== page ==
Supreme Court Summaries

Opinion filed July 11, 2011



Wirtz v. Quinn, 2011 IL 111903

Appellate citation: 407 Ill. App. 3d 776.


      JUSTICE BURKE delivered the judgment of the court, with opinion.

      Chief Justice Kilbride and Justices Freeman, Thomas, Garman, Karmeier, and Theis concur in the judgment and opinion.


      On July 13, 2009, a legislative capital projects plan with numerous provisions created the Video Gaming Act and was signed into law by Governor Patrick Quinn. It consists of three substantive bills and one appropriation bill. Under the main bill, Public Act 96–34, video gaming is allowed at certain licensed establishments and a tax is imposed thereon. The lottery law is amended. The sales tax rate is increased on candy, soft drinks, grooming and hygiene products, manufacturers and distributors of beer, wine and spirits face higher taxes, and motor vehicle fees are increased. Although the appropriation authority at issue has now lapsed, other provisions continue to be employed by the General Assembly in current budget legislation.

      Within weeks of the effective date of this legislation, W. Rockwell Wirtz and Wirtz Beverage Illinois, LLC, filed a taxpayer action, on August 25, 2009, seeking to restrain and enjoin the disbursement of public funds under the new enactment. Violation of the single subject clause of the Illinois Constitution was alleged, as well as other constitutional defects. The circuit court of Cook County, however, denied the plaintiffs leave to file their complaint and refused to allow the matter to go forward. The plaintiffs appealed and obtained a reversal from the appellate court on January 26, 2011. An appeal from this decision was allowed by the Illinois Supreme Court. In this decision, the supreme court upheld the legislation against the various challenges made and found it valid.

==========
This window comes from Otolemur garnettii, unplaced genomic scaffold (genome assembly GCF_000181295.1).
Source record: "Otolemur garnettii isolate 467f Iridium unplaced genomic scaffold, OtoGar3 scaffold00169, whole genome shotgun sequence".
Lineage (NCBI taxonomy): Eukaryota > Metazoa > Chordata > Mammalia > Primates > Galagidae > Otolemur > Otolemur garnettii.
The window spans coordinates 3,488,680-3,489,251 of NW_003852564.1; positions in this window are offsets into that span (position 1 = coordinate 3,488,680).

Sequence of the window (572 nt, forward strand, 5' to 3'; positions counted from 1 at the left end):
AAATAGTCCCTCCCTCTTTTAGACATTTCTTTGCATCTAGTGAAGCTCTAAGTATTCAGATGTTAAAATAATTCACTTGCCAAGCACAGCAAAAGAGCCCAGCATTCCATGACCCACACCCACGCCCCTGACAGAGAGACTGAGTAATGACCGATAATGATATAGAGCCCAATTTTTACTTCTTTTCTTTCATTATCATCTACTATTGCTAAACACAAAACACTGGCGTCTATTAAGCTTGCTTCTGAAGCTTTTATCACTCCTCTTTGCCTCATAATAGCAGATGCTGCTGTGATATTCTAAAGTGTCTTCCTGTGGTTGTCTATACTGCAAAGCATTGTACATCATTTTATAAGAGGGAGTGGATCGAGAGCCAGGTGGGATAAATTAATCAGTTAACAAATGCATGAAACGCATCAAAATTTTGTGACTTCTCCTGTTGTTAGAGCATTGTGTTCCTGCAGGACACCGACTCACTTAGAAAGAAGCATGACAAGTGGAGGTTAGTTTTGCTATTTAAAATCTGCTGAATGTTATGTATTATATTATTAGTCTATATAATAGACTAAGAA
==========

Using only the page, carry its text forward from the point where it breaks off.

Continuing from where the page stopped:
The appellate court, in voiding the legislation, found that the provisions of Public Act 96–34 were not all related to the single subject of “revenue” contained in the official title and that the remaining three public acts (Nos. 96–35, 96–37 and 96–38) were invalid based on language making them contingent on Public Act 96–34. However, the supreme court held that it was not limited to the title in applying the single subject rule and evaluated the legislation as a “capital projects” plan, which it found to be a legitimate single subject. The supreme court held that all the various provisions have a natural and logical connection to that subject, establishing revenue sources to be deposited in the Capital Projects Fund. Those provisions that do not directly raise revenue implement those which do and, thus, are related to the overall subject. Other constitutional challenges were also rejected.

      Rather than remand to the appellate court, the supreme court addressed all of the claims raised in the plaintiffs’ complaint, even those not addressed by the appellate court. The circuit court judgment was affirmed.